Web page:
But Eliezer is now troubled by the thought - as we all are - what if we fail to win the Bride, what if our wedding invitation meets with no response? Very beautifully Abraham replies:- “If the woman be not willing to follow thee, then thou shalt be clear from this my oath.” Do your part, and God will do His; you cannot convert, all you can do is to carry the message; and if you have done all that is possible to you, no blame attaches for an undiscovered Bride. So Eliezer asks for explicit guidance in the identification of the Bride. He says:- “0 Lord, send me, I pray thee, good speed this day.” Then he suggests an identification proof. “Let it come to pass that the damsel to whom I shall say, Let down thy pitcher, I pray thee, that I may drink, and she shall say, Drink: let the same be she that thou hast appointed for thy servant Isaac.” Let me know her by her instant response. “It has been my privilege,” says Hudson Taylor, “to know many Christians - I am speaking within bounds when I say a hundred - who have accepted Jesus Christ the first time they ever heard of Him.”*** “And it came to pass, before he had done speaking” - before he had finished his prayer – “that, behold, Rebeckah came out.” Her delightful hospitality at once makes Eliezer certain that he has found the Bride. “And the man bowed his head, and worshipped the Lord, and said, The Lord hath led me in the way.”
So now we have the crucial test. The Servant reveals the Father and the Son, in the first speech recorded in the Bible; and lo, the soul that responds is the Bride. She reveals herself. No conceivable test could be better. Eliezer does not ask for some magical sign, such as her stumbling as she approaches him, or the alighting of a bird on the shoulder of the selected maid: he asks, as a sign, a responding heart, that will thus reveal God as the Worker already there. And the immediate response proves him correct. After he has explained the whole matter to Laban - the wealthy Father, the sole Son and heir, the wanted Bride – Rebekah’s family, having heard all, ask her:- “Wilt thou go with this man? And she said, I will go.” The Bride consists of all who respond to the call. The testimony of the Servant has so sunk into her heart that she is willing to leave all and join Isaac for ever.* “As many as were ORDAINED TO ETERNAL LIFE believed” (Acts 13: 48). There are some wonderful Eliezers in the world. An aged Christian now alive in the United States, 79 years old, in the last 60 years has handed from door to door 500,000 Gospel tracts, in 42 States of the Union, and hopes to finish the last 6 States before he dies.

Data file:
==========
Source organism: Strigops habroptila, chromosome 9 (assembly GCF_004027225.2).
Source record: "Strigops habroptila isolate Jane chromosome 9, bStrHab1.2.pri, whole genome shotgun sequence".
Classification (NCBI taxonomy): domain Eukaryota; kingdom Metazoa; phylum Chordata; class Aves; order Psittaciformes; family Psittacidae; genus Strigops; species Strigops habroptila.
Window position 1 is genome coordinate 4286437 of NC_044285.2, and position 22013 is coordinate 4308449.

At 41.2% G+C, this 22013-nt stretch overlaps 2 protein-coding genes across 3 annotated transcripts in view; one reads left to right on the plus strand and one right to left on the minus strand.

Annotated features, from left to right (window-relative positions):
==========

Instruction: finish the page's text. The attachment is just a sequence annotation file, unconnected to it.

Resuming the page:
Eliezer now brings forth a ring of gold, and bracelets of gold; and he clasps them on her hands as the betrothed of Isaac: so immediately, in the Upper Room, the moment the Bride had appeared, the disciples were “enriched with all utterance”, with the jewels of miracle and inspiration placed on the neck of the Bride. Jesus never sought his Bride for the portion she could bring Him - so far as we know. Rebekah left her home penniless: nay, Christ’s Bride owed ten thousand talents, and her Lord had first to pay her debt: He sought her because He loved her; and He endows her with all His goods – “the unsearchable riches of Christ.”
All this time Rebekah has accepted a Bridegroom whom she has never seen; but she had believed the report, and what she heard of Him was enough for her heart – “whom, not having seen, ye love” (1 Pet. 1: 8); and ten days intervene before she starts to meet him. Ten is always the number of responsibility: ten commandments to be obeyed; ten talents to be used; ten virgins commanded to watch; ten lepers responsible to confess. So now the whole epoch intervenes of Christian responsibility, during which, by a thousand methods, that is being prepared which must come at long last – “a glorious church [i.e an ‘out-calling’], not having spot or wrinkle or any such thing” (Eph. 5: 27). *
* The Bride, in her Millennial
aspect, provides her own trousseau – “for
the fine linen is the righteous acts of the saints” (Rev. 19: 8); but in her Eternal aspect she is all the saved, in this dispensation- “they which are written in the Lamb’s book of life”
(Rev. 21: 27); and in either case suffering
- voluntary or else penal - fits the Bride for the Bridegroom. In the words of Mrs. Sarah F. Moore:- “John, the seer of
So at last the wedding takes place. As the evening shadows
fall - as the sun of our dispensation is sinking - Isaac comes forth into the
field – “the field is the world”, and the pavilion of cloud where
Christ and the Church meet is part of this earth; and he takes her into his
mother’s tent - the
How unutterably solemn this makes our hearing of the Gospel! God’s servant - it matters not who he is, he is nameless - presses, as a God-entrusted suitor, for instant decision. He who takes the Bridegroom’s name - and becomes a ‘Christian’ by that fact - proclaims the wedlock: he disengages himself from all rival suitors - the world, the flesh, the devil - and engages himself to Christ for time and eternity. On the other hand, absence of response is fatal: a soul not the Bride could have the greatest evangelist plead with him or her for a thousand years, with no result: that soul is not the Bride.
Tersteegen voices the heart of the Bride:-
There made ready are the mansions Glorious, bright, and fair;
But the Bride, the Father gave Him, Still is wanting there.
Who is this that comes to meet me On the desert way,
As the Morning Star foretelling God's unclouded day?
He it is who came to win me On a cross of shame,
In His glory I shall know Him Evermore the same.
He who in His hour of sorrow Bore the cross alone;
I, who through the lonely desert Trod where He had gone:-
He and I in that bright glory One great joy shall share-
Mine, to be for ever with Him, His, that I am there.